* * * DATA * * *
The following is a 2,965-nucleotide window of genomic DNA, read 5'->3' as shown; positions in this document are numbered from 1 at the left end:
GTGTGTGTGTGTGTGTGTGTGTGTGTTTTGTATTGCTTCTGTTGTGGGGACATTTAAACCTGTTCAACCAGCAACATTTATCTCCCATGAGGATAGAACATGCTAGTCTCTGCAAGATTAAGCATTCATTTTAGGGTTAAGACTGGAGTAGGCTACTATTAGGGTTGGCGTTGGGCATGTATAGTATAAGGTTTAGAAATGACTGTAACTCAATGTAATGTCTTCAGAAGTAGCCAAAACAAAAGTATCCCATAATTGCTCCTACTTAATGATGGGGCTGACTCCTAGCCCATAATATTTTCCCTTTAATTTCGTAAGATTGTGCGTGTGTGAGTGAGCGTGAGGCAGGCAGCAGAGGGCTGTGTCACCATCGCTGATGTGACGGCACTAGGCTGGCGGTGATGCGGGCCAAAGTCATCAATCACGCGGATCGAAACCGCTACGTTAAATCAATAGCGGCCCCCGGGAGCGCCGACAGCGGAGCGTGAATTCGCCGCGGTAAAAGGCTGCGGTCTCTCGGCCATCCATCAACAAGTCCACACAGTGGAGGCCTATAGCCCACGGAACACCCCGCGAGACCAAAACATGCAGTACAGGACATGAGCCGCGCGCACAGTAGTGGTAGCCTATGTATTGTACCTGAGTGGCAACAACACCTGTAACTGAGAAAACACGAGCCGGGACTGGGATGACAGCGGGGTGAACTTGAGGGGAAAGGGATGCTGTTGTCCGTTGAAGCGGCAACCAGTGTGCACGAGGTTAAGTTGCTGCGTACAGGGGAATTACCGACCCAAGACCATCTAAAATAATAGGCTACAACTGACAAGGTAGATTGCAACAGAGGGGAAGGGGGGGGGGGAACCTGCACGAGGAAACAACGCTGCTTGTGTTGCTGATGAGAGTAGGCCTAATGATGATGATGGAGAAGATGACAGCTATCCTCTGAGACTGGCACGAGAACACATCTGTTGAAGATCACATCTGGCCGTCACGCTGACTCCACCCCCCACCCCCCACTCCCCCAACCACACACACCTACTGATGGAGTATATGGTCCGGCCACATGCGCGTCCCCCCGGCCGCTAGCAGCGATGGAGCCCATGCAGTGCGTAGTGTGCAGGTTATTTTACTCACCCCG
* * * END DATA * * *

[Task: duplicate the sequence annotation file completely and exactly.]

The following is a 2,965-nucleotide window of genomic DNA, read 5'->3' as shown; positions in this document are numbered from 1 at the left end:
GTGTGTGTGTGTGTGTGTGTGTGTGTTTTGTATTGCTTCTGTTGTGGGGACATTTAAACCTGTTCAACCAGCAACATTTATCTCCCATGAGGATAGAACATGCTAGTCTCTGCAAGATTAAGCATTCATTTTAGGGTTAAGACTGGAGTAGGCTACTATTAGGGTTGGCGTTGGGCATGTATAGTATAAGGTTTAGAAATGACTGTAACTCAATGTAATGTCTTCAGAAGTAGCCAAAACAAAAGTATCCCATAATTGCTCCTACTTAATGATGGGGCTGACTCCTAGCCCATAATATTTTCCCTTTAATTTCGTAAGATTGTGCGTGTGTGAGTGAGCGTGAGGCAGGCAGCAGAGGGCTGTGTCACCATCGCTGATGTGACGGCACTAGGCTGGCGGTGATGCGGGCCAAAGTCATCAATCACGCGGATCGAAACCGCTACGTTAAATCAATAGCGGCCCCCGGGAGCGCCGACAGCGGAGCGTGAATTCGCCGCGGTAAAAGGCTGCGGTCTCTCGGCCATCCATCAACAAGTCCACACAGTGGAGGCCTATAGCCCACGGAACACCCCGCGAGACCAAAACATGCAGTACAGGACATGAGCCGCGCGCACAGTAGTGGTAGCCTATGTATTGTACCTGAGTGGCAACAACACCTGTAACTGAGAAAACACGAGCCGGGACTGGGATGACAGCGGGGTGAACTTGAGGGGAAAGGGATGCTGTTGTCCGTTGAAGCGGCAACCAGTGTGCACGAGGTTAAGTTGCTGCGTACAGGGGAATTACCGACCCAAGACCATCTAAAATAATAGGCTACAACTGACAAGGTAGATTGCAACAGAGGGGAAGGGGGGGGGGGAACCTGCACGAGGAAACAACGCTGCTTGTGTTGCTGATGAGAGTAGGCCTAATGATGATGATGGAGAAGATGACAGCTATCCTCTGAGACTGGCACGAGAACACATCTGTTGAAGATCACATCTGGCCGTCACGCTGACTCCACCCCCCACCCCCCACTCCCCCAACCACACACACCTACTGATGGAGTATATGGTCCGGCCACATGCGCGTCCCCCCGGCCGCTAGCAGCGATGGAGCCCATGCAGTGCGTAGTGTGCAGGTTATTTTACTCACCCCG